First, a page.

- Attraction Next Exit
On a warm Saturday in late June 2010, I am driving home from Gambier, Ohio, to Gettysburg, Pennsylvania. The route I’ve chosen will take me through Amish country, over the Ohio River to West Virginia, into the Alleghenies, and across western Pennsylvania.
A black motorcycle cruises the center of the road in front of me, preceded by a red coupe, and leading the way, a milk truck, a silver canister on wheels, a thing that reminds me that I used to drink milk out of a frozen glass, something I no longer do because dairy congests me and my allergies have worsened since I moved to south-central Pennsylvania in 2004. Milk. Lait. Leche. Latte. Milche. Maloku. The words for milk sound good to me in any language. Perhaps water is the only liquid that outdoes milk in the human imagination. Who, I wonder, was the audacious herder who first thought to pull on the teats of another mammal? Who dared drink the stuff? And what animal was the first to be conscripted into this experiment, this theft and sacrifice of the inoculating fluid that nourishes the next generation?
The Canaanites understood that to consume the milk of another species, the relationship between human and goat had to be severe, that the [End Page 13] kid had to be separated from the nanny (how odd that we use the word nanny to designate a woman who fills in for a mother and the word kid to indicate a child). Of course, the ancient peoples of the land of milk and honey took this severance one step further, boiling the baby in its mother’s milk, which probably caused, at least in the back of the collective mind, and certainly for the authors of Leviticus, the first emotional lactose intolerance.
The gleaming milk truck leads this small, unintentional caravan. Milk: it does a body good. Milkweed, milquetoast, milk chocolate. Milkmaid. Milkman. Milk thistle, ice milk, Milky Way, milky white. My mother did not breastfeed me; is that what I am invoking here? Or is it the separation that she and I experienced as parent and child—imposed at first because she neglected me, then because of court orders that relieved her of my care, then because she killed herself—that is rising to the surface when milk preoccupies my thoughts?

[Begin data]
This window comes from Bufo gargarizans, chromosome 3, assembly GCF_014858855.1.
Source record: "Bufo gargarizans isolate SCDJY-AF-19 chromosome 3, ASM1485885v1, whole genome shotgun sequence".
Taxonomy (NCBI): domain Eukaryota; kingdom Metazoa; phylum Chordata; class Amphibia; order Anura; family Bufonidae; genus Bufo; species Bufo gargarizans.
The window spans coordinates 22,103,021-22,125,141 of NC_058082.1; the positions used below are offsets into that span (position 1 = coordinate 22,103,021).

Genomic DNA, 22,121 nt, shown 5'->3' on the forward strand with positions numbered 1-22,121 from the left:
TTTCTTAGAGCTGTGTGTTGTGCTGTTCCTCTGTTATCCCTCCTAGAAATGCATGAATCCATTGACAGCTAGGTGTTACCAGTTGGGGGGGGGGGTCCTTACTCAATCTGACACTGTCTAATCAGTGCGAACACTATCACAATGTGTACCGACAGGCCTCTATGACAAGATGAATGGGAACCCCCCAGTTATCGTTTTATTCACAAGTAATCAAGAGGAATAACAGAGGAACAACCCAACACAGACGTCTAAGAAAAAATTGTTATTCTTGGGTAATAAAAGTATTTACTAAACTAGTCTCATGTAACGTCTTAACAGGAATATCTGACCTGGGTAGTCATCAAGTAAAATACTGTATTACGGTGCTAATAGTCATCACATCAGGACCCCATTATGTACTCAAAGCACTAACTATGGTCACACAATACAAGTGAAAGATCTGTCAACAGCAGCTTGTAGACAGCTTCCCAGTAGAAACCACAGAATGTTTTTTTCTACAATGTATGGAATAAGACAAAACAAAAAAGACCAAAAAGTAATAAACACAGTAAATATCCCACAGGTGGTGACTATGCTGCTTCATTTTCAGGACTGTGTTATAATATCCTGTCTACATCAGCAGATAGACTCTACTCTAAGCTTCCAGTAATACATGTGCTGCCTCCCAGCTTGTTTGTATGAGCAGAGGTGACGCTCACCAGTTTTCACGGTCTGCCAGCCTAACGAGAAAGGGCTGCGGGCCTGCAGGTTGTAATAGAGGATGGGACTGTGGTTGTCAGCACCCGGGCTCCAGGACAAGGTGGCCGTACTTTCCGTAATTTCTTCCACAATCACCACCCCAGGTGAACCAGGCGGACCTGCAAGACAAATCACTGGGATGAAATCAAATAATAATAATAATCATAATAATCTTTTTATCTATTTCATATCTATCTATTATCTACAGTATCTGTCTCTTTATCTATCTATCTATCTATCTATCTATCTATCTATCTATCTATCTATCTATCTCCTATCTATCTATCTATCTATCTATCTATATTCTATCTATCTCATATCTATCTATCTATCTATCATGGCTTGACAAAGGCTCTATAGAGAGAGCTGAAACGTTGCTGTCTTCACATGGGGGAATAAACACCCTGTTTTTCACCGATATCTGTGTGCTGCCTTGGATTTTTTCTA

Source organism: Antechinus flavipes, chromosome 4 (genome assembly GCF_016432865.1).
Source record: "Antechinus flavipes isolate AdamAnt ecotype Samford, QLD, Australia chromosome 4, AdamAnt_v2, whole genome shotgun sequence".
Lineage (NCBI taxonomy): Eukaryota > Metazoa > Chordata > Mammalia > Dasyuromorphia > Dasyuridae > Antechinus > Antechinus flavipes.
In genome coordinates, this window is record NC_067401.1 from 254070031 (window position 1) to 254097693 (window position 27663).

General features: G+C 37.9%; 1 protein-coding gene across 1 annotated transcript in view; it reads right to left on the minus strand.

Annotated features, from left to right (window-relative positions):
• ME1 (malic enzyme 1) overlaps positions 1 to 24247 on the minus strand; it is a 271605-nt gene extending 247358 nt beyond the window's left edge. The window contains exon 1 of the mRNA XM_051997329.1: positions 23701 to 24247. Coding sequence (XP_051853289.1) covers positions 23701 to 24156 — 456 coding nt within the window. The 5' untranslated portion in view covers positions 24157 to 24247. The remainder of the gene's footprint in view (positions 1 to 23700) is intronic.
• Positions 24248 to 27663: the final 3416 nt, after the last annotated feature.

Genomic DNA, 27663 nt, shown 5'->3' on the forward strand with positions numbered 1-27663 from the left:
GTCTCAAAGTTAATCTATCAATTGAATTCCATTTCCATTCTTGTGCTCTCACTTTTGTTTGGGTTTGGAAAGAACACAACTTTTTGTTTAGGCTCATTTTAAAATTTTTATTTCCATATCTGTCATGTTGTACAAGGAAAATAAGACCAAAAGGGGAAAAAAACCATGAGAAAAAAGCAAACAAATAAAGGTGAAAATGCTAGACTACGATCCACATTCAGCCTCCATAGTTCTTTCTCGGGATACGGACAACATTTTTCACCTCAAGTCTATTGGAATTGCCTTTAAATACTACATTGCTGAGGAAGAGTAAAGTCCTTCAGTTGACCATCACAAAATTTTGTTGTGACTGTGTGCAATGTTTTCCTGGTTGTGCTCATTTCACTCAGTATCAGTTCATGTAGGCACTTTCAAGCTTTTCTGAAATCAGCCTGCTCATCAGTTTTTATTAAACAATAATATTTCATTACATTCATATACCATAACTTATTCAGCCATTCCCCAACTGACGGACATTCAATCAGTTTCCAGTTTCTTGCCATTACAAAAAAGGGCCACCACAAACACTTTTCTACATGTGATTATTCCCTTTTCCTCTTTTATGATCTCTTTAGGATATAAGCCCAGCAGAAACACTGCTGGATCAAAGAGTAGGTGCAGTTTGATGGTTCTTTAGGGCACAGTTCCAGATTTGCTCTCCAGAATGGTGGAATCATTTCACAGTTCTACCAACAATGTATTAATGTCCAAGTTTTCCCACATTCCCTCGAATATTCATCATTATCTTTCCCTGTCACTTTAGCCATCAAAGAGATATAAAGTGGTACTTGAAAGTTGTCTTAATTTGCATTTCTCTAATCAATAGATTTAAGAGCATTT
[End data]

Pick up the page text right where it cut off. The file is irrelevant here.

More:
The truck turns. The motorcycle passes the red coupe. On the left just ahead is an establishment called the Fox Hole, with a sign on its door inviting passersby to Come On In & Have A Good Time. A man I met in Gambier told me a one-armed stripper works here and now I’m sorry I didn’t take the time to see her dance. I admit to being as curious as anyone else, wanting to know, for example, which arm she is missing, if she wears a prosthesis, or if she uses the pole (and if she does, what her signature maneuvers are). But it’s her chutzpah that interests me most, the fuck-you-I’m-still-sexy declaration in the face of our insistence on symmetry.
We won’t meet on this trip, so instead I entertain my preoccupation with odd juxtapositions, such as the one created by the Fox Hole and the sign a little further down the road that admonishes passersby to PRAY, though something tells me the sign maker may not have wanted to bestow blessings on the one-armed stripper (or her colleagues) when writing that four-letter instruction, rendering it in all caps, as if shouting.
The words fox and hole conjure such disparate images, from subterranean canine dens to soldiers in combat trenches (and the explosions that render them shell-shocked or take their limbs) to the more vulgar term for female genitalia. The expression stone-cold fox summons for me [End Page 14] the face of a young man with whom I enjoy an epistolary relationship. I wonder if he has ever been to a strip club, and before I know it, I am contemplating the various men and women whom I have loved and even those I came to dislike...